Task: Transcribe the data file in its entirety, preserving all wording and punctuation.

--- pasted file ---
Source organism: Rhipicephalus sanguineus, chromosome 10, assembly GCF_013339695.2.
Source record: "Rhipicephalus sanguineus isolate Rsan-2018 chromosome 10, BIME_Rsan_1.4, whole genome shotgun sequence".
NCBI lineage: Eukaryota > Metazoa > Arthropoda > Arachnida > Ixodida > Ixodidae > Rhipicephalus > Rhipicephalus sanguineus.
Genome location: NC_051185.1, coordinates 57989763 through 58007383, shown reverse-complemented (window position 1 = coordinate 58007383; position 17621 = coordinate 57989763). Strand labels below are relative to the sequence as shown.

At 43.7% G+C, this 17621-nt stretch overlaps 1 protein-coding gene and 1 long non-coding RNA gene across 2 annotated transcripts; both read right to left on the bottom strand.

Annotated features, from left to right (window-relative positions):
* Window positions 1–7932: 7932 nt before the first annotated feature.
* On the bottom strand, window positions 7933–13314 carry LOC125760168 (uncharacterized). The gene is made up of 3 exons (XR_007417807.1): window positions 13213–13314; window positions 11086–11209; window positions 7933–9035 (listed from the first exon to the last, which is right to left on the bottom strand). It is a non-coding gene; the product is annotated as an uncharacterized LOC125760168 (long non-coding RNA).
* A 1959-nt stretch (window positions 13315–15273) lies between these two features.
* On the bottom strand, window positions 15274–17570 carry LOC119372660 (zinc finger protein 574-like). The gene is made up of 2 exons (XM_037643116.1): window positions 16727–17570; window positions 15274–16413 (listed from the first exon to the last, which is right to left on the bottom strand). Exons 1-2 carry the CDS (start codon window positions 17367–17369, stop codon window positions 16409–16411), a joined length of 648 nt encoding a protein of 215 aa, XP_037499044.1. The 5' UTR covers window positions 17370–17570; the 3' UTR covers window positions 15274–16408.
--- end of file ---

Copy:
Source organism: Rhipicephalus sanguineus, chromosome 10, assembly GCF_013339695.2.
Source record: "Rhipicephalus sanguineus isolate Rsan-2018 chromosome 10, BIME_Rsan_1.4, whole genome shotgun sequence".
NCBI lineage: Eukaryota > Metazoa > Arthropoda > Arachnida > Ixodida > Ixodidae > Rhipicephalus > Rhipicephalus sanguineus.
Genome location: NC_051185.1, coordinates 57989763 through 58007383, shown reverse-complemented (window position 1 = coordinate 58007383; position 17621 = coordinate 57989763). Strand labels below are relative to the sequence as shown.

At 43.7% G+C, this 17621-nt stretch overlaps 1 protein-coding gene and 1 long non-coding RNA gene across 2 annotated transcripts; both read right to left on the bottom strand.

Annotated features, from left to right (window-relative positions):
* Window positions 1–7932: 7932 nt before the first annotated feature.
* On the bottom strand, window positions 7933–13314 carry LOC125760168 (uncharacterized). The gene is made up of 3 exons (XR_007417807.1): window positions 13213–13314; window positions 11086–11209; window positions 7933–9035 (listed from the first exon to the last, which is right to left on the bottom strand). It is a non-coding gene; the product is annotated as an uncharacterized LOC125760168 (long non-coding RNA).
* A 1959-nt stretch (window positions 13315–15273) lies between these two features.
* On the bottom strand, window positions 15274–17570 carry LOC119372660 (zinc finger protein 574-like). The gene is made up of 2 exons (XM_037643116.1): window positions 16727–17570; window positions 15274–16413 (listed from the first exon to the last, which is right to left on the bottom strand). Exons 1-2 carry the CDS (start codon window positions 17367–17369, stop codon window positions 16409–16411), a joined length of 648 nt encoding a protein of 215 aa, XP_037499044.1. The 5' UTR covers window positions 17370–17570; the 3' UTR covers window positions 15274–16408.